Now you know what I know about it; if you have any tips you’d like to tell people, please go ahead.
 

Digiprove sealCopyright secured by Digiprove © 2012 Mitch Mitchell

5 Things I’ve Learned About My Smartphone

As some of you know, I now have a smartphone. Man, do I feel old! Actually, I’m getting younger every day because it seems like every day I learn something new about it and thus I have these daily surprises that aren’t all that depressing.

I know there’s still a lot of people that don’t have smartphones, and it’s just possible that I’ve learned something that people with smartphones don’t know yet. I doubt that second one, but who knows, right? I figured this was fodder enough for a top 5 things post, so here we go:

1. These suckers run through battery power like whales eat krill. Initially it was like we’d charge the things all night and by 5PM we were down to our last bar, whether we’d done almost anything or not. Turns out there are apps for that (man, what commercial is that phrase in?) to help at least a little bit. One is called Open Advanced Task Killer. The other is called Juice Defender. None of them are perfect, but they have helped to a degree.

2. Some apps you just can’t get rid of. There’s a lot of junk on these suckers that comes pre-packaged. Unlike with computers, where you can delete it all, if it came with the phone it’s staying with the phone. Now, one might think that’s not all that problematic; unfortunately it is because…

3. Apps are always running, whether you’re using them or not. And even if you use the ATK I talked about above, it only temporarily shuts down apps. Now, if you downloaded something and turn that off it stays off, but all the other stuff already on there is always running, always consuming some of your battery power. The weasels!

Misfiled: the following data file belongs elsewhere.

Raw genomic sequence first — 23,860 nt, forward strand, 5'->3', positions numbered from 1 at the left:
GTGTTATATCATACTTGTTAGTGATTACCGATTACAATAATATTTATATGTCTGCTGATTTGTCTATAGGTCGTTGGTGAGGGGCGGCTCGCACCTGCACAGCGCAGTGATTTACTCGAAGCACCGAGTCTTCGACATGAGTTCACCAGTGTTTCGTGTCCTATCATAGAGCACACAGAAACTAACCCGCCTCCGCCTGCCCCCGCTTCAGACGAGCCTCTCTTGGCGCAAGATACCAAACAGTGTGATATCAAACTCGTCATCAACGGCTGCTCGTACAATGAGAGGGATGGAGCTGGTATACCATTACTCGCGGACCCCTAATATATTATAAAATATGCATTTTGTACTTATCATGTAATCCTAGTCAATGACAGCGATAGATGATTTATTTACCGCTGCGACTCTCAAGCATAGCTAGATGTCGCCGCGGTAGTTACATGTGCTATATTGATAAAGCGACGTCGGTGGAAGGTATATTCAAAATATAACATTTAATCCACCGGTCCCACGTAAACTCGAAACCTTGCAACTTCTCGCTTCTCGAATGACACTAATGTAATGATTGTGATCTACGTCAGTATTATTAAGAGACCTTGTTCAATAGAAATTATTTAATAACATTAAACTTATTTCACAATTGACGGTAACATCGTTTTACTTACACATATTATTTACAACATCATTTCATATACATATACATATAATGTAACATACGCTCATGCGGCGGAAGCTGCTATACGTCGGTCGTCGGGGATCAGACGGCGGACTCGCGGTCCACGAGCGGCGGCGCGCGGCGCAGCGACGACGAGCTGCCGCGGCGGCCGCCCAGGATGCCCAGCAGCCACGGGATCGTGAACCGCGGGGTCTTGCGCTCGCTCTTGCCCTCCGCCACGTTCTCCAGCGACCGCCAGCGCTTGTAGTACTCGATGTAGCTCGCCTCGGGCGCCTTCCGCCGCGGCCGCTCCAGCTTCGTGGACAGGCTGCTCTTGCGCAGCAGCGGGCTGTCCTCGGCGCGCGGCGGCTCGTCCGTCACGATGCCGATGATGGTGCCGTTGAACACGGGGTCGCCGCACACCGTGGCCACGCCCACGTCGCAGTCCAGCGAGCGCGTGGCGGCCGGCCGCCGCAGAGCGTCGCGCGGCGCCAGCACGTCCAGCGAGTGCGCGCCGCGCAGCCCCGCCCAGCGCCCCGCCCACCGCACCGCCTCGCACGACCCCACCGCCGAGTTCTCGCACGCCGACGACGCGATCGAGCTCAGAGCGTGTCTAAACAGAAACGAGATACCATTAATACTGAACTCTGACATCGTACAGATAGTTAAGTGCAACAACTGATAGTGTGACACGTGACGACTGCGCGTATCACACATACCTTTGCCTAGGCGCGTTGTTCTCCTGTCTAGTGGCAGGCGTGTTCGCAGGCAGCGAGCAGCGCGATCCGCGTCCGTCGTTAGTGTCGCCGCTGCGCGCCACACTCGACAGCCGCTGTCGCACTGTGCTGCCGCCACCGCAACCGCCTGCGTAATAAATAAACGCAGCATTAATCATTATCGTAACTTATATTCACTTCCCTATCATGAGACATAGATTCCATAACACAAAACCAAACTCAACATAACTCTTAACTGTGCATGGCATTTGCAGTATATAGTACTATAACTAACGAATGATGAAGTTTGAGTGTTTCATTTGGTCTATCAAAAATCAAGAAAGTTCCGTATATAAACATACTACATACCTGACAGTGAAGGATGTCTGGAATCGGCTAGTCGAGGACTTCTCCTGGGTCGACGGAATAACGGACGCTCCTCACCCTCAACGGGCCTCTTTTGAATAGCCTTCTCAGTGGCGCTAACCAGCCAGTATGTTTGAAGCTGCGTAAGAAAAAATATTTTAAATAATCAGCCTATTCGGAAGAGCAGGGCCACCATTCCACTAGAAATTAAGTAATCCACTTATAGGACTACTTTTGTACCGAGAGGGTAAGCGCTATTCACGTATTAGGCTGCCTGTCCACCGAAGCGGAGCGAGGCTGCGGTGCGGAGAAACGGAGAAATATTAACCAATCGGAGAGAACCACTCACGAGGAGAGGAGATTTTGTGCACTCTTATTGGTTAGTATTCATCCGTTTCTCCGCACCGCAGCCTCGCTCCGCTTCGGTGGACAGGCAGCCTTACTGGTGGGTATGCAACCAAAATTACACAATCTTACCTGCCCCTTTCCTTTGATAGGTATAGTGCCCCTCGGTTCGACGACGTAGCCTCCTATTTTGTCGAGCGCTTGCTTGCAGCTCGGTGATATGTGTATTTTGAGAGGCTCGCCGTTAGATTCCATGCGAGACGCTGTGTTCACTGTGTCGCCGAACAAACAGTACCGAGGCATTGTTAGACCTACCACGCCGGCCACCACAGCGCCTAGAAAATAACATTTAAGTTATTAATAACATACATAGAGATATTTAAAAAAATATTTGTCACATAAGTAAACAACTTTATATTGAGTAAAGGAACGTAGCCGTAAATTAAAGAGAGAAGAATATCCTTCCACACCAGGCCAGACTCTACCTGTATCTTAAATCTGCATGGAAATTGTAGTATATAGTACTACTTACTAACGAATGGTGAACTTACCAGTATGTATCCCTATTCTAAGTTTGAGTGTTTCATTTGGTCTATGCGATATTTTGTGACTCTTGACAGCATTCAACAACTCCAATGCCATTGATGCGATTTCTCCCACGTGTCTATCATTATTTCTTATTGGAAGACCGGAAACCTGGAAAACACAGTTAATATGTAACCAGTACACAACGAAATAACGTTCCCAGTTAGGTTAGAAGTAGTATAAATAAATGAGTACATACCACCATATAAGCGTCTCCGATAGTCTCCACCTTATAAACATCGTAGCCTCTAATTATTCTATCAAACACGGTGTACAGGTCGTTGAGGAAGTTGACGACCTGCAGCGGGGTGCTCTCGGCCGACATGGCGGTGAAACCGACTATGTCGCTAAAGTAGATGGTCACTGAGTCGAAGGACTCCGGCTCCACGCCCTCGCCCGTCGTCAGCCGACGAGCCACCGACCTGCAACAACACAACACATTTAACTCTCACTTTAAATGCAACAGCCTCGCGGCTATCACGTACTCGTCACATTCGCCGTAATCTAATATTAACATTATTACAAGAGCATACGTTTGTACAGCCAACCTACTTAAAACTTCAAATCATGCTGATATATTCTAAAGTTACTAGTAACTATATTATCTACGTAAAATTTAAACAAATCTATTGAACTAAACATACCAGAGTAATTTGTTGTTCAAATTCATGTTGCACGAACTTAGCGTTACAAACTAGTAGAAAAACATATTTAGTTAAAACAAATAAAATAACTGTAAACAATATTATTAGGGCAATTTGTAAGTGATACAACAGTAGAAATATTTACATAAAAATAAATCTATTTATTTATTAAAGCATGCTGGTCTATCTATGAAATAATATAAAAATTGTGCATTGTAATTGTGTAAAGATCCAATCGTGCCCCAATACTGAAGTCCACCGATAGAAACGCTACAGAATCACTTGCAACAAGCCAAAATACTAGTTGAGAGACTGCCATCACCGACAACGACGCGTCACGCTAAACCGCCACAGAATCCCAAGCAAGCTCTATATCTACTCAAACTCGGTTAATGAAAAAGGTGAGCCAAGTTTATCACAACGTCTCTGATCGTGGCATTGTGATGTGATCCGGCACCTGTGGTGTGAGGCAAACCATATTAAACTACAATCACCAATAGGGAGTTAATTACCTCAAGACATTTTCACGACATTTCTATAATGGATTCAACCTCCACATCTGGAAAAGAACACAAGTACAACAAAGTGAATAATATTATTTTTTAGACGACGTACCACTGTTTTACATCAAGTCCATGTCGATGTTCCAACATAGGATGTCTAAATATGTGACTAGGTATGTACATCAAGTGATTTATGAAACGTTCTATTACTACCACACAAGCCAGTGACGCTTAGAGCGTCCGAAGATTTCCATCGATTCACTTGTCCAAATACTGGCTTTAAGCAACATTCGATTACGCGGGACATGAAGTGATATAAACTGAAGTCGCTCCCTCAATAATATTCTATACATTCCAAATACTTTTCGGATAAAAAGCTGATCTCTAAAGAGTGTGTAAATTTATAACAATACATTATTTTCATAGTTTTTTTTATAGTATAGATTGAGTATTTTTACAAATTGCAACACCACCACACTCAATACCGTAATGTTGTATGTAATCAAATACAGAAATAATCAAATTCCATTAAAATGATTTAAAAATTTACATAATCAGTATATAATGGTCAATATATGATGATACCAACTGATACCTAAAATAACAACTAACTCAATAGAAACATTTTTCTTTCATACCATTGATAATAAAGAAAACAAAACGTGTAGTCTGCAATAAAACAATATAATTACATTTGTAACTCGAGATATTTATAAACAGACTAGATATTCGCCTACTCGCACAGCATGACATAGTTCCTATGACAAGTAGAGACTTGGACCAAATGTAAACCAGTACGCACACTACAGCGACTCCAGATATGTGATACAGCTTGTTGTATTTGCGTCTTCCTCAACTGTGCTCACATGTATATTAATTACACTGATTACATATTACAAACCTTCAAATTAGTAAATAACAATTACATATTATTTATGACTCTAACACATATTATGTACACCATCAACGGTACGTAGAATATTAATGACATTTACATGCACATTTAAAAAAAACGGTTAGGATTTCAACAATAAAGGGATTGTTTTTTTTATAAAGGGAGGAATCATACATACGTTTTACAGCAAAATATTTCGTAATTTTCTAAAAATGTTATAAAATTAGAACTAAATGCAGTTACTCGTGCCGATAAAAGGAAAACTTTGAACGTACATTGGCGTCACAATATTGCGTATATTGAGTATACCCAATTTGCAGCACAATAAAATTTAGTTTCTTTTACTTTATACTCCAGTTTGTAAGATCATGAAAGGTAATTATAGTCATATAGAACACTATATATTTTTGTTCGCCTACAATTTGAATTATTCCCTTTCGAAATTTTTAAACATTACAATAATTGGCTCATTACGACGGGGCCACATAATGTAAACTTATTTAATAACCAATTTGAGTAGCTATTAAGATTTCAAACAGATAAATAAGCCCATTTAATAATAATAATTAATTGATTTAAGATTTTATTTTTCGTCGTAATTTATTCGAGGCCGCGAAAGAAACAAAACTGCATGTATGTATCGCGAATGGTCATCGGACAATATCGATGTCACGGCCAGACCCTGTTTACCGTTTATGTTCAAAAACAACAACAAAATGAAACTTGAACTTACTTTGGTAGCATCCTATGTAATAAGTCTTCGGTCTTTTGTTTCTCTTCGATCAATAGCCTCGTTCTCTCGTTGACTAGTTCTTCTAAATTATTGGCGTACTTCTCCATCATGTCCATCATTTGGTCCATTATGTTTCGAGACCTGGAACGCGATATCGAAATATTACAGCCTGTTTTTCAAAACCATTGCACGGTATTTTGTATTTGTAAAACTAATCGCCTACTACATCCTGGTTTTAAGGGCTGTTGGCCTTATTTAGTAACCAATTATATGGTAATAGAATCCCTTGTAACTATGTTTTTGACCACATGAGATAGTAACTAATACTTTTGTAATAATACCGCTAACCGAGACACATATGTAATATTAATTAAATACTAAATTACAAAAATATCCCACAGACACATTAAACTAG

4. You have to get a cushion of some kind to put around your phone. My wife and I got these little rubbery things to put on ours. You’re not necessarily putting it on for protection. You’re putting it on so you don’t accidentally keep clicking on stuff on the top and sides that you just can’t avoid otherwise. The other day I got a phone call from a friend of mine, only she didn’t mean to call me. She’d sent me a text, then set the phone down but accidentally hit the button to call me. My cell recorded about 4 minutes of whatever was going on in her car before it disconnected; I’m just glad she didn’t say anything bad about me. lol

5. It’s wonderful being able to access the internet wherever you are. Wow, how great is this? I can find out where places are, look up things that I can’t fully remember but have on the tip of my tongue, get directions, access websites, etc. I’m on one of those unlimited plans that I hear might be going away, and I hope I get grandfathered in. It’s just the neatest thing; I never thought I’d care but now it seems I do.

That’s all I have; what say you?

Digiprove sealCopyright secured by Digiprove © 2011 Mitch Mitchell